Court Meets Homeless ‘On Their Own Terms’

Alameda County's Homeless Court goes into the community to help about three hundred people a year resolve minor offenses.

Judge Gordon Baranco donned his robes at the last minute, putting them on over a gray suit and a tie that depicted a reindeer tugging Santa in a sled. Baranco normally hears cases in Alameda Country Superior Court, but on this day he was presiding over a ragtag crowd in a well-used community center, where homeless and formerly homeless defendants had gathered to have the fines they had received for minor offenses waived. Baranco stood in front of his makeshift bench, a rectangular folding table, and began his introduction. “This actually is a court,” he said. “We figure we need to meet people on their own terms. We figure most of you don’t like going to the courthouse.”

Baranco’s remarks prompted a laugh from the thirty-some people sitting in the blue plastic chairs that formed the gallery. They laughed because he was right. They were here, in the St. Vincent de Paul center near downtown Oakland, because they had avoided court for too long. Many were recovering addicts; some grappled with mental health problems; most of their legal problems stemmed from their homelessness. Because their predicament had made it hard for them to deal with court procedures promptly, their misdemeanor and traffic tickets had piled up — doubled in price, tripled, gone to collections, earned them bench warrants for failure to appear in court, or resulted in holds on their driver’s licenses. Some were on probation, some had fines associated with pending criminal cases. But they were present at the last Homeless Court session of 2012 to have those obstacles removed.

The Alameda County Homeless and Caring Court program is an alternative to the traditional court system. The special court session is focused solely on the homeless and formerly homeless and meets every two months to resolve individuals’ nonviolent infractions and misdemeanor cases. Traffic violations, like driving with a suspended license or without registration, were the most common cases the court heard in December, but tickets for public intoxication, trespassing, or sleeping in a park after dark are frequent too, said program coordinator Kathie Barkow. These are the types of tickets that, dealt with responsibly, would likely have led to penalties like community service, rather than fines, she said.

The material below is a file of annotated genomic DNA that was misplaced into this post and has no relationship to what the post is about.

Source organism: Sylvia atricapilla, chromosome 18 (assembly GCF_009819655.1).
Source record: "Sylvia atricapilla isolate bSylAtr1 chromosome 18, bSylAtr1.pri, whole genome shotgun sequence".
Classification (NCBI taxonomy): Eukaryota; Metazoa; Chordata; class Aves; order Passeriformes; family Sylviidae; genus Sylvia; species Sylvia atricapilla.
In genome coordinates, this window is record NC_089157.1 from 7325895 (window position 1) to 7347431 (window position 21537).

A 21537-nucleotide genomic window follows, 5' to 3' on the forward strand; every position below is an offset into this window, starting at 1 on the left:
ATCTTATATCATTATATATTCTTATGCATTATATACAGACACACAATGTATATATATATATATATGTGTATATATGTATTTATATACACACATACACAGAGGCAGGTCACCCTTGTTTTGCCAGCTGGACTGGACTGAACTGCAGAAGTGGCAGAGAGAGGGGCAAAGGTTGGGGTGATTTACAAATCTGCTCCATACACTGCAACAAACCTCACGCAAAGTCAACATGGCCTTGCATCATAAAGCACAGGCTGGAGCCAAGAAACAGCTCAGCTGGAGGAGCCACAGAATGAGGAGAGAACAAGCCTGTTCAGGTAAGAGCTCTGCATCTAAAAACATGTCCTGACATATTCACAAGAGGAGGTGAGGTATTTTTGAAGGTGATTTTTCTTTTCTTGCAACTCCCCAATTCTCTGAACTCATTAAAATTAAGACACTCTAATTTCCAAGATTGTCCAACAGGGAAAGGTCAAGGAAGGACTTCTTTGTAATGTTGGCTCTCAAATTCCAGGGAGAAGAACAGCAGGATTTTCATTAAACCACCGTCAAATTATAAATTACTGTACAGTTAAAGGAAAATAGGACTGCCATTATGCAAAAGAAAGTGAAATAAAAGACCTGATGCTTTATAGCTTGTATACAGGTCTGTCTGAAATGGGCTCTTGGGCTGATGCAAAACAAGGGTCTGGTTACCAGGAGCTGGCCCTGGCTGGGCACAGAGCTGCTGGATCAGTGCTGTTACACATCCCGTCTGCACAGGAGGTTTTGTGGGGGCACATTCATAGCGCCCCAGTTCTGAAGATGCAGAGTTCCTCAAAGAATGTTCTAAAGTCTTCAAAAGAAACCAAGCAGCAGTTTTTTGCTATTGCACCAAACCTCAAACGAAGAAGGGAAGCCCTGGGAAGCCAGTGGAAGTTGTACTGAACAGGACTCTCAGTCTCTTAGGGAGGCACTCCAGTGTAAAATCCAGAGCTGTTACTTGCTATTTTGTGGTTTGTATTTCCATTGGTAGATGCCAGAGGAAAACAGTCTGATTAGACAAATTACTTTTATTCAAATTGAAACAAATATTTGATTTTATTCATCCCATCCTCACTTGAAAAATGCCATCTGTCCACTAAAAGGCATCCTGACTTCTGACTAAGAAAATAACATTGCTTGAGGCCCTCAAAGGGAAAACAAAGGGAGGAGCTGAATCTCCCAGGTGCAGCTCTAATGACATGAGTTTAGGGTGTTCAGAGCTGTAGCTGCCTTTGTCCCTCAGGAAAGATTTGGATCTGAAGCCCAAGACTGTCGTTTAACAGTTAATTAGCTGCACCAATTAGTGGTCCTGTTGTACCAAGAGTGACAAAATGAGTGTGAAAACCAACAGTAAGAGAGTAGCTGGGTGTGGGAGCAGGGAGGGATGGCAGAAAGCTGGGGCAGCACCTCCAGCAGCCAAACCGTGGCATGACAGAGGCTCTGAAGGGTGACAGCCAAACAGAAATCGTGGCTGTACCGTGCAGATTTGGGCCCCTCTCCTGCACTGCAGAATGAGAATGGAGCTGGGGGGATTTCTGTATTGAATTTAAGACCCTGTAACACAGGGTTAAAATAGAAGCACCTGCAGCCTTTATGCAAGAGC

To be eligible, participants must show they are actively working to better their situations. The hope of those who run the program is that by meeting the participants in a familiar, non-threatening setting and rewarding the work they’ve done to reintegrate into society, the court can process stagnant cases and help the homeless improve their lives. The program now works with about three hundred participants per year, Barkow said.

In the airy community room, the trappings of a traditional courtroom were in place: California and American flags flanked the judge’s station and a carved model of the state seal was perched on a tripod. But the makeshift legal theater lacked the ostentation of a dark wood judge’s bench or a bar separating the audience from the proceedings. Instead, posters listing the Twelve Steps and Twelve Traditions of Narcotics Anonymous were tacked up on the wall — a reminder of one of the space’s other uses —and a Christmas tree hung with softball-size ornaments stood in the corner.

Judge Baranco’s clerk and a deputy district attorney sat at a folding table piled with files to his right. To his left, the public defender’s table was strewn with hefty accordion files. “We call cases in order,” Baranco said before dropping into an office chair behind his table. The judge called names three at a time so participants would be ready to join their public defender at the podium and keep up the session’s speedy pace.

When a 28-year-old named Douglas, who asked that his last name not be used, approached the dingy white stand, Alameda County Public Defender Diane Bellas told the judge her client had eight traffic matters he wanted to resolve. “After a period of homelessness he found housing,” Bellas said. “He works almost forty hours per week now and he’s clean and sober.” The audience broke into applause, as it did often during the two-and-a-half-hour session.

Read the rest of this story at Oakland North



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